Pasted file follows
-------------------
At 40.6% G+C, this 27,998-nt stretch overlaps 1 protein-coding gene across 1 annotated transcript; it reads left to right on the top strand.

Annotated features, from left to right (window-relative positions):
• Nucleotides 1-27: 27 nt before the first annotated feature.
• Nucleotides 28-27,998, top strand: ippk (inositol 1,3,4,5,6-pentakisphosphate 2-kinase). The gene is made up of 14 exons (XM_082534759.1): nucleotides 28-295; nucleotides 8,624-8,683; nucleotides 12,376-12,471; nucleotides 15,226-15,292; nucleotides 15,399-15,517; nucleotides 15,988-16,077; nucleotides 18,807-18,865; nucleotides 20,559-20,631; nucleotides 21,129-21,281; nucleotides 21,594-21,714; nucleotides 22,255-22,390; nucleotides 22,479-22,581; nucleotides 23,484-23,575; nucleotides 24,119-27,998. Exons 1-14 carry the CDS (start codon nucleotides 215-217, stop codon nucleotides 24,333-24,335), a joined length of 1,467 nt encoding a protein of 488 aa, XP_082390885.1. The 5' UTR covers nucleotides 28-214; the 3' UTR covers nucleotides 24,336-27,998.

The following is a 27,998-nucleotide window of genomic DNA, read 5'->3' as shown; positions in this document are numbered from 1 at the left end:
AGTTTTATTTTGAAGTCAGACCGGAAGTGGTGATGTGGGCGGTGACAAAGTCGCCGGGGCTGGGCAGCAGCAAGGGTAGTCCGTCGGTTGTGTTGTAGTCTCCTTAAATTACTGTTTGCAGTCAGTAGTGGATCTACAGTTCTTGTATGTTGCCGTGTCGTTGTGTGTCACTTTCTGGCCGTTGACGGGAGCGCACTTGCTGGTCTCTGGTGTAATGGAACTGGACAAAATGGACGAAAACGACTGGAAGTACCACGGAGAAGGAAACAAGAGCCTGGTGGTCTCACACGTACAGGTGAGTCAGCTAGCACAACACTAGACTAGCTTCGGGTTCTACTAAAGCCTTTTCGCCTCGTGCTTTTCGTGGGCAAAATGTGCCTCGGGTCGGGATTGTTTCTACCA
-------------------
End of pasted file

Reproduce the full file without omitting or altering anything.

At 40.6% G+C, this 27,998-nt stretch overlaps 1 protein-coding gene across 1 annotated transcript; it reads left to right on the top strand.

Annotated features, from left to right (window-relative positions):
• Nucleotides 1-27: 27 nt before the first annotated feature.
• Nucleotides 28-27,998, top strand: ippk (inositol 1,3,4,5,6-pentakisphosphate 2-kinase). The gene is made up of 14 exons (XM_082534759.1): nucleotides 28-295; nucleotides 8,624-8,683; nucleotides 12,376-12,471; nucleotides 15,226-15,292; nucleotides 15,399-15,517; nucleotides 15,988-16,077; nucleotides 18,807-18,865; nucleotides 20,559-20,631; nucleotides 21,129-21,281; nucleotides 21,594-21,714; nucleotides 22,255-22,390; nucleotides 22,479-22,581; nucleotides 23,484-23,575; nucleotides 24,119-27,998. Exons 1-14 carry the CDS (start codon nucleotides 215-217, stop codon nucleotides 24,333-24,335), a joined length of 1,467 nt encoding a protein of 488 aa, XP_082390885.1. The 5' UTR covers nucleotides 28-214; the 3' UTR covers nucleotides 24,336-27,998.

The following is a 27,998-nucleotide window of genomic DNA, read 5'->3' as shown; positions in this document are numbered from 1 at the left end:
AGTTTTATTTTGAAGTCAGACCGGAAGTGGTGATGTGGGCGGTGACAAAGTCGCCGGGGCTGGGCAGCAGCAAGGGTAGTCCGTCGGTTGTGTTGTAGTCTCCTTAAATTACTGTTTGCAGTCAGTAGTGGATCTACAGTTCTTGTATGTTGCCGTGTCGTTGTGTGTCACTTTCTGGCCGTTGACGGGAGCGCACTTGCTGGTCTCTGGTGTAATGGAACTGGACAAAATGGACGAAAACGACTGGAAGTACCACGGAGAAGGAAACAAGAGCCTGGTGGTCTCACACGTACAGGTGAGTCAGCTAGCACAACACTAGACTAGCTTCGGGTTCTACTAAAGCCTTTTCGCCTCGTGCTTTTCGTGGGCAAAATGTGCCTCGGGTCGGGATTGTTTCTACCA